But skills-driven people practices involve much more than just updating job descriptions and changing talent acquisition practices. It’s a skills-first philosophy and mindset that starts at the leadership level, supported by a change management strategy and technology that reinforce what it means to be a skills-based organization.
How to Future Proof Skills-Based Hiring
Companies have always needed to navigate change and seize emerging opportunities, whether that’s by getting new products or services to market faster or redefining how work gets done.
Skills-based strategies have proven to enable greater agility across the organization. This could mean growing a workforce through recruiting (acquiring skills), aligning a team around a strategic business goal (mobilizing skills), or adapting to the changing needs of the customer (upskilling current employees).
That’s why recruiting and hiring is no longer about replacing headcount as quickly as possible; talent acquisition teams are being tasked with hiring talent that can fuel transformation.
CHROs and their organizations no longer need to know why skills-based hiring is important. They want to know the how and what’s needed for skills-based hiring practices to drive business outcomes.
Here are three essentials for a skills-based hiring strategy to take hold in an organization:
1. Implement skills-based hiring through a change management strategy. Legacy mindsets and practices are the biggest barrier to adopting a skills-based model. It makes sense why: hiring talent through a skills-based lens is a shift in thinking. Consequently, that affects how companies execute their talent acquisition strategy, which impacts—and changes—how workers perform their roles.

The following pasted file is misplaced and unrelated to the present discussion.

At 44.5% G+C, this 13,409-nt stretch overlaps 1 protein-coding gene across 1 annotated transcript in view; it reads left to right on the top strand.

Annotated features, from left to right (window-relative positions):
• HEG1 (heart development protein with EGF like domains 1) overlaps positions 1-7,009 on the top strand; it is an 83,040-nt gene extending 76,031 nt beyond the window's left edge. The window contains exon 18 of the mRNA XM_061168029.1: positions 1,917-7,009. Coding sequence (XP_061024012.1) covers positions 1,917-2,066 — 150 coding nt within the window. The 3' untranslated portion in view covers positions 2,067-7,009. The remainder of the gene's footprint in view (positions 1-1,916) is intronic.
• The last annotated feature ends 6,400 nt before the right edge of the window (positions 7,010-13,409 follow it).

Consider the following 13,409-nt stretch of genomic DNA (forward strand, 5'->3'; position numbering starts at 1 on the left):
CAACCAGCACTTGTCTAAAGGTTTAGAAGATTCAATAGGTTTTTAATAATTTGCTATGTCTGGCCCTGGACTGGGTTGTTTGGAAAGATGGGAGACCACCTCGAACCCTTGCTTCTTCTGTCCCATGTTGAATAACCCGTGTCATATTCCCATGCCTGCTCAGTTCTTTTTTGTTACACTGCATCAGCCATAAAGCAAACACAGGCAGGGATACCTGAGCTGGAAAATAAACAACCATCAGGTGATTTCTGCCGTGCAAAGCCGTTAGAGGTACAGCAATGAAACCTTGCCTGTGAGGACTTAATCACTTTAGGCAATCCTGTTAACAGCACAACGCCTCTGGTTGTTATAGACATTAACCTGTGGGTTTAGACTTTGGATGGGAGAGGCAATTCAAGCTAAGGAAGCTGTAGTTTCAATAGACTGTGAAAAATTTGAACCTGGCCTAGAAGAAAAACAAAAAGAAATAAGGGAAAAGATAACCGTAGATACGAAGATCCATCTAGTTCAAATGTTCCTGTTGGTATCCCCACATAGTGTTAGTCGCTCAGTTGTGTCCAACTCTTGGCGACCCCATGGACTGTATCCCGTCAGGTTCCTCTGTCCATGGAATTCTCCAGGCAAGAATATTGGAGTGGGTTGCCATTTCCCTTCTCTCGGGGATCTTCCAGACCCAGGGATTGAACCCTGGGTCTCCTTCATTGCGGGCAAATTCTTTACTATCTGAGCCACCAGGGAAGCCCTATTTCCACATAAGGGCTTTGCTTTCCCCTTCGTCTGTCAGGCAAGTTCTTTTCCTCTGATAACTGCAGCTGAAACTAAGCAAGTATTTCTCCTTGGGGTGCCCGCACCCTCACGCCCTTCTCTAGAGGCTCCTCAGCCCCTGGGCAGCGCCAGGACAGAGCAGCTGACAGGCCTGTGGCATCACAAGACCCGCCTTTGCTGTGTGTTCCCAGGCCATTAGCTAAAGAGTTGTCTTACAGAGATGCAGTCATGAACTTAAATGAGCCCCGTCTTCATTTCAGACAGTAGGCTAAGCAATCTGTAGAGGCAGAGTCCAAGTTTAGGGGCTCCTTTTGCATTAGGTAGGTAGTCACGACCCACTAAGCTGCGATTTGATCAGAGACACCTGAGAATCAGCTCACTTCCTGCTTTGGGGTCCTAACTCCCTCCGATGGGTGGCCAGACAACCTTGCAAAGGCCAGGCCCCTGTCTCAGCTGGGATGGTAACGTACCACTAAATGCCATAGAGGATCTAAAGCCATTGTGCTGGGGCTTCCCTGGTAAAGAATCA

Change management is a framework for guiding individuals toward adopting behaviors that achieve a desired outcome. In the context of skills-based hiring, change management does more than convey why a skills-based hiring strategy is needed; it also seeks to enable those impacted by the change with the knowledge, training, and support to make skills-based hiring a sustainable and thriving practice in the organization.
Consider this: In the U.S. public sector, federal agencies have been implementing skills assessments developed by subject matter experts as part of job applications, giving an opportunity for candidates to demonstrate their skills instead of solely relying on self-reporting of skills, college degrees, or educational background.
Implementing these changes took communication, policy alignment, holding listening sessions, and technical support—all of which are part of a change management strategy, as described in the article “Applying Change to Federal Hiring: A Case Study at Interior.” The formula for success in moving toward skills-based hiring practices is, according to the article, “50% the technical solution and 50% the change management piece.”
It’s a perspective also reflected in SHRM article “Skills-Based Hiring Requires Commitment to Change”: “The change management piece will be the hardest part," a McKinsey consultant tells SHRM.